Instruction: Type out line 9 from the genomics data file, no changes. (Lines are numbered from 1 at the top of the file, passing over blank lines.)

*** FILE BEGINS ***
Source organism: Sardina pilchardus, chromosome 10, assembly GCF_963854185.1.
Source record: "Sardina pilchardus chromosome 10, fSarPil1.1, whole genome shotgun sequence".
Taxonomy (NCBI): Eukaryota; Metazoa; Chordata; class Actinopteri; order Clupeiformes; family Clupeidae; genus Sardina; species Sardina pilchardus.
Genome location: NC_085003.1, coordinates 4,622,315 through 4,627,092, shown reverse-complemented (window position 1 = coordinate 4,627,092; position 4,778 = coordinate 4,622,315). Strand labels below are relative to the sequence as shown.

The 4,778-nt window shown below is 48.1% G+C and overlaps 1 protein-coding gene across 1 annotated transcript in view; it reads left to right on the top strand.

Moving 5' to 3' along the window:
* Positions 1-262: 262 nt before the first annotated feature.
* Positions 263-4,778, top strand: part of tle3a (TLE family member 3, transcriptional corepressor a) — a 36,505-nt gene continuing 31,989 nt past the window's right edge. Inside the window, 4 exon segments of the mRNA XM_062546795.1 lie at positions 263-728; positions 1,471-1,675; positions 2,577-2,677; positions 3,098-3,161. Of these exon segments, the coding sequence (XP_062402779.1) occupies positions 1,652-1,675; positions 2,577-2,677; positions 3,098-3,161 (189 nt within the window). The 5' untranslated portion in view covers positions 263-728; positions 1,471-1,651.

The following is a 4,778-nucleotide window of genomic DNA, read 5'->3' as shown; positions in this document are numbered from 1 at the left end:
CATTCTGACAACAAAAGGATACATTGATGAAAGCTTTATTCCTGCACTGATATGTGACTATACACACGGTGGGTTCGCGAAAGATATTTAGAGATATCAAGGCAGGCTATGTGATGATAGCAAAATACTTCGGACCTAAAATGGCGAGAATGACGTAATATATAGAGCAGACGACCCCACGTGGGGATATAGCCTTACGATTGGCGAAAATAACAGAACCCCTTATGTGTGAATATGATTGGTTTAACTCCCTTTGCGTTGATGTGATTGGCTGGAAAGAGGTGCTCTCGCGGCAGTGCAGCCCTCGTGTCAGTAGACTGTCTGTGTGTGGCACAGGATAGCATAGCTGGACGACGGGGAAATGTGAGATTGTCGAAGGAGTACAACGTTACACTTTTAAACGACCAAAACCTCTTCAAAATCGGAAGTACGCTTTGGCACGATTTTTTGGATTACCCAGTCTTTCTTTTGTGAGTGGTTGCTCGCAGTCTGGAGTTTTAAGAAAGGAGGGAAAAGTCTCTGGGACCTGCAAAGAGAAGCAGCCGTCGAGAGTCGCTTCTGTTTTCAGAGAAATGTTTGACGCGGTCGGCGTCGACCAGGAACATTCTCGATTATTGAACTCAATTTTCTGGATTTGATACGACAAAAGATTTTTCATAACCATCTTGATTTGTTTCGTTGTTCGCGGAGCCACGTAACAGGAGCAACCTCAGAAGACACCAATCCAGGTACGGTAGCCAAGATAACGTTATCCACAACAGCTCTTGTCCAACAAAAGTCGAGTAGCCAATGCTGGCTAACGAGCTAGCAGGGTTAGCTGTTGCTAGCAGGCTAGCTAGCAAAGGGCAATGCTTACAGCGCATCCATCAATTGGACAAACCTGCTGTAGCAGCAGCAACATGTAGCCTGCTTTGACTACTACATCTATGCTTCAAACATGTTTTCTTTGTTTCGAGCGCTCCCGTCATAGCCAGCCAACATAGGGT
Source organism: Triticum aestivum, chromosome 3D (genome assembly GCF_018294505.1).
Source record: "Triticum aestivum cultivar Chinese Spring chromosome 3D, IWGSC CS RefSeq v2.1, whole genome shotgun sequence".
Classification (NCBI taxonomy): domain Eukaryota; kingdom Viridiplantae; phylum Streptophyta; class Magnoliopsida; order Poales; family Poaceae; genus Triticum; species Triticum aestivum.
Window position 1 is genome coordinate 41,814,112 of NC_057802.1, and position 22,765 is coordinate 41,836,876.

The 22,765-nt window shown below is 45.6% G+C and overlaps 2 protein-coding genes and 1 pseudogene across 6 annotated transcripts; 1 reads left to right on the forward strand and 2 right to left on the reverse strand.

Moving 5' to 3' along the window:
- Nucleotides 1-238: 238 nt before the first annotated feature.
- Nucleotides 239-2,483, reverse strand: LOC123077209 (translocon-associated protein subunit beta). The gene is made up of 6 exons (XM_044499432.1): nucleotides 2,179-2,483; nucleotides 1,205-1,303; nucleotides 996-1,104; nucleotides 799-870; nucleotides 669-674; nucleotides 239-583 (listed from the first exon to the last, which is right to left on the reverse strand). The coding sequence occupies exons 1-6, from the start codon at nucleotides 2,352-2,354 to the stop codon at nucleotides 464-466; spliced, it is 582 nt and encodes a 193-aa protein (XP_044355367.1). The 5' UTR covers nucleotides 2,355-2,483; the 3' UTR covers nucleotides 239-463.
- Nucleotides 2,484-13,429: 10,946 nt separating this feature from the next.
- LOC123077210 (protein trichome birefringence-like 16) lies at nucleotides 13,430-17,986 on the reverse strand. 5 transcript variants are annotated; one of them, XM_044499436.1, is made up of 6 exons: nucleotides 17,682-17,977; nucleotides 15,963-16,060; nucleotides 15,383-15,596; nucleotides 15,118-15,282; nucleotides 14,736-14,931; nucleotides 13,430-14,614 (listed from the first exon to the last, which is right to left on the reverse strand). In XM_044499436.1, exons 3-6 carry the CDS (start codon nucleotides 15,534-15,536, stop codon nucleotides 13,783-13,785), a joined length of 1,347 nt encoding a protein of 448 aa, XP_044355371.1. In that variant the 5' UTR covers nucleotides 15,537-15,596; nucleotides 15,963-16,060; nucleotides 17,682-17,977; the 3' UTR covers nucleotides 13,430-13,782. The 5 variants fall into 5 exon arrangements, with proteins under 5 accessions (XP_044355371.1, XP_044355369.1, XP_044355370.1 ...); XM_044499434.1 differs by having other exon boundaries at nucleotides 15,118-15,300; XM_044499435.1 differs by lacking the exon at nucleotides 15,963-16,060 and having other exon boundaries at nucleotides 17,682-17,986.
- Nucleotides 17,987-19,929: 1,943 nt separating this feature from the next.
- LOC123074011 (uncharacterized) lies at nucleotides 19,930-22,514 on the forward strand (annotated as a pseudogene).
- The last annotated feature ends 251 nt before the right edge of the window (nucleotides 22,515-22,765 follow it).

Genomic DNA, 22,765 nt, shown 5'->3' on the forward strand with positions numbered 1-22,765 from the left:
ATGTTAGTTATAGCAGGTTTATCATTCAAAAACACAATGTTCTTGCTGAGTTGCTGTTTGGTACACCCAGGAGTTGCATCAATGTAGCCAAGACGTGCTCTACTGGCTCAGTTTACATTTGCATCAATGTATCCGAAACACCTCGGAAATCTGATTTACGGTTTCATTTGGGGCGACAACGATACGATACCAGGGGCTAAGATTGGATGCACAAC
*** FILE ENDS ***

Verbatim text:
The following is a 4,778-nucleotide window of genomic DNA, read 5'->3' as shown; positions in this document are numbered from 1 at the left end: